gliding down the full waters of Beaufort River
, the three vessels having sailed at different hours, with orders to rendezvous at St. Simon's Island
, on the coast of Georgia
Until then, the flag-ship, so to speak, was to be the “Ben De Ford,” Captain Hallett
,--this being by far the largest vessel, and carrying most of the men. Major Strong
was in command upon the “John Adams
,” an army gunboat, carrying a thirty-pound Parrott gun, two ten-pound Parrotts, and an eight-inch howitzer.
(since promoted Lieutenant-Colonel
of the regiment) had charge of the famous “Planter,” brought away from the Rebels
by Robert Small; she carried a ten-pound Parrott gun, and two howitzers.
The John Adams
was our main reliance.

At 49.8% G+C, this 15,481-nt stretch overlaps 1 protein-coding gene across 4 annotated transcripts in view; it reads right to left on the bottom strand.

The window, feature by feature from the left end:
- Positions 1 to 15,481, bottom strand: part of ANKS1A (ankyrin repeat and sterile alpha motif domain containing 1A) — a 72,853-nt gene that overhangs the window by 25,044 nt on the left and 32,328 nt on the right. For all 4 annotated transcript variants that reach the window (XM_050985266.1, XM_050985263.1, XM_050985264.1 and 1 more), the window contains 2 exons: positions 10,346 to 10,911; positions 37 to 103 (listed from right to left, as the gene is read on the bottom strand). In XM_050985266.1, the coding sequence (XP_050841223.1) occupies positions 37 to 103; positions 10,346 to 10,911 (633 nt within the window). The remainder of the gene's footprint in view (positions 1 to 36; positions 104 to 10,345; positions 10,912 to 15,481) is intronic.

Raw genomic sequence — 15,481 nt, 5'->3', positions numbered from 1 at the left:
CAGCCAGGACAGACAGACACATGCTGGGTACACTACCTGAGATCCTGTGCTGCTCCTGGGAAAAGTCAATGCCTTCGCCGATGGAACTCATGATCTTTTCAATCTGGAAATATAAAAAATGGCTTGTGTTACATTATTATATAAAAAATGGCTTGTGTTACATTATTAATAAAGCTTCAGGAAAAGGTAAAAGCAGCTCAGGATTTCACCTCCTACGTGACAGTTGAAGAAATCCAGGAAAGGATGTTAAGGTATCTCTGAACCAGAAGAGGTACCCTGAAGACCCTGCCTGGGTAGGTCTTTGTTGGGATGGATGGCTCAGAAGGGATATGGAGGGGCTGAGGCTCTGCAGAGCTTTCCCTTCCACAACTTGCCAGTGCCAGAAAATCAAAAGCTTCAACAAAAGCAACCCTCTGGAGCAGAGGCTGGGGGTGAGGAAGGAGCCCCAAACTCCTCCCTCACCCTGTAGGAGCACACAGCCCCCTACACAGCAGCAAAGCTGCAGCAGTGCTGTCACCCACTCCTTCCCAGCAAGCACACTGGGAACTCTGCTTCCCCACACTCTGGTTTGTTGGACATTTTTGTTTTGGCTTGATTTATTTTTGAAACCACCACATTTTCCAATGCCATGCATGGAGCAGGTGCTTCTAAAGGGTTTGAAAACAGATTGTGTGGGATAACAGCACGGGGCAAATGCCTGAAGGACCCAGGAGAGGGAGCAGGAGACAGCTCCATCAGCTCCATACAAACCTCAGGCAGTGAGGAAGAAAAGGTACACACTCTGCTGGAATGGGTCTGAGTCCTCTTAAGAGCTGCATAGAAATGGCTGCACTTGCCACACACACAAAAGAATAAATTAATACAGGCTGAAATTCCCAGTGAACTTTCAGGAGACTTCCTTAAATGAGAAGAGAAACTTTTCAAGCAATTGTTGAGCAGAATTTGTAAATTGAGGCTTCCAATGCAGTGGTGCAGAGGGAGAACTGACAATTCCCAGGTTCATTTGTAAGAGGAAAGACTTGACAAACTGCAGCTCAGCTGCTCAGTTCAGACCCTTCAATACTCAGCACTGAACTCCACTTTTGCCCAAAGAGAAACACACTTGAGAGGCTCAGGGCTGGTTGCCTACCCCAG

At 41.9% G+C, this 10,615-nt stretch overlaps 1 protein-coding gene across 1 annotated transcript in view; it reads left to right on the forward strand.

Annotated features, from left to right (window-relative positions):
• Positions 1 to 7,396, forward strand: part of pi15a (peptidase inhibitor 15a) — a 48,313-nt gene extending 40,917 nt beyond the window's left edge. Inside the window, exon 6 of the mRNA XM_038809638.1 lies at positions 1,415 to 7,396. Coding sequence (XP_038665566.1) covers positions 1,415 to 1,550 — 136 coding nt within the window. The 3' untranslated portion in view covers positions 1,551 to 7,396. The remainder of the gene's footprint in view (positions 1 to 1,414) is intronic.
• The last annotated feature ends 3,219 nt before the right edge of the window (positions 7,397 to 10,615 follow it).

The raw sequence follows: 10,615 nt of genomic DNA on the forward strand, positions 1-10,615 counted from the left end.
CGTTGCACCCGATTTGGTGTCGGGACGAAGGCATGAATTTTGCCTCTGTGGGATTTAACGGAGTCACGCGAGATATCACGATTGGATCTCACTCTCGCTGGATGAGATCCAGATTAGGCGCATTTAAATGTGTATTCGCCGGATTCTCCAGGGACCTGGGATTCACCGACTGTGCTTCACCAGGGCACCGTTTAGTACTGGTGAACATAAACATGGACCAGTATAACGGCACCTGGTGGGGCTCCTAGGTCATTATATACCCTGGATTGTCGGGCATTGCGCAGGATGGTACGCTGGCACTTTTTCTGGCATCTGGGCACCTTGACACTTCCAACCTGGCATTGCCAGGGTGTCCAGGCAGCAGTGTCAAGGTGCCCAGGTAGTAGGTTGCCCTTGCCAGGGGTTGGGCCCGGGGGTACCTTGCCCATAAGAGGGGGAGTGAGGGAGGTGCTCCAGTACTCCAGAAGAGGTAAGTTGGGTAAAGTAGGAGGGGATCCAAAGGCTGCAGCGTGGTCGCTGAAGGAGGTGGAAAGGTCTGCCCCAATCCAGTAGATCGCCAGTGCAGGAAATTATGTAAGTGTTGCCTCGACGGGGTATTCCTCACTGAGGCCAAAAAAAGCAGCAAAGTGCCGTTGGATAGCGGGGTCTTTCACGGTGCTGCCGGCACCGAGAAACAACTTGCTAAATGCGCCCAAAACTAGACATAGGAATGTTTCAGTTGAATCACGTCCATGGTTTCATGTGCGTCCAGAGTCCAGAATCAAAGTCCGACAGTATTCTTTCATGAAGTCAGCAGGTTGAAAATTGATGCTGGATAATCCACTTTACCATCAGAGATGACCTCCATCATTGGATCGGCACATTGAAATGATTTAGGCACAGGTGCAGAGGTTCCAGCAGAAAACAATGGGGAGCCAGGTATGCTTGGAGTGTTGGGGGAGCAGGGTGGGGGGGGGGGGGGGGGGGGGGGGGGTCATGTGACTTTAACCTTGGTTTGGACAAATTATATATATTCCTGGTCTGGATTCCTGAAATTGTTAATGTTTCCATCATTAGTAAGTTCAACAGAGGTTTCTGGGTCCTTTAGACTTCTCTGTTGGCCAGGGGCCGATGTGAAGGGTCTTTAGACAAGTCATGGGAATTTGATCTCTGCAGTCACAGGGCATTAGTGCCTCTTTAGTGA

She was an old East Boston
ferry-boat, a “double-ender,” admirable for riverwork, but unfit for sea-service.
She drew seven feet of water; the Planter
drew only four; but the latter was very slow, and being obliged to go to St. Simon
's by an inner passage, would delay us from the beginning.
She delayed us so much, before the end, that we virtually parted company, and her career was almost entirely separated from our own.
From boyhood I have had a fancy for boats, and have seldom been without a share, usually more or less fractional, in a rather indeterminate number of punts and wherries.
But when, for the first time, I found myself at sea as Commodore
of a fleet of armed steamers,--for even the Ben De Ford
boasted a six-pounder or so,it seemed rather an unexpected promotion.
But it is a characteristic of army life, that one adapts one's self, as coolly as in a dream, to the most novel responsibilities.
One sits on court-martial, for instance, and decides on the life of a fellow-creature, without being asked any inconvenient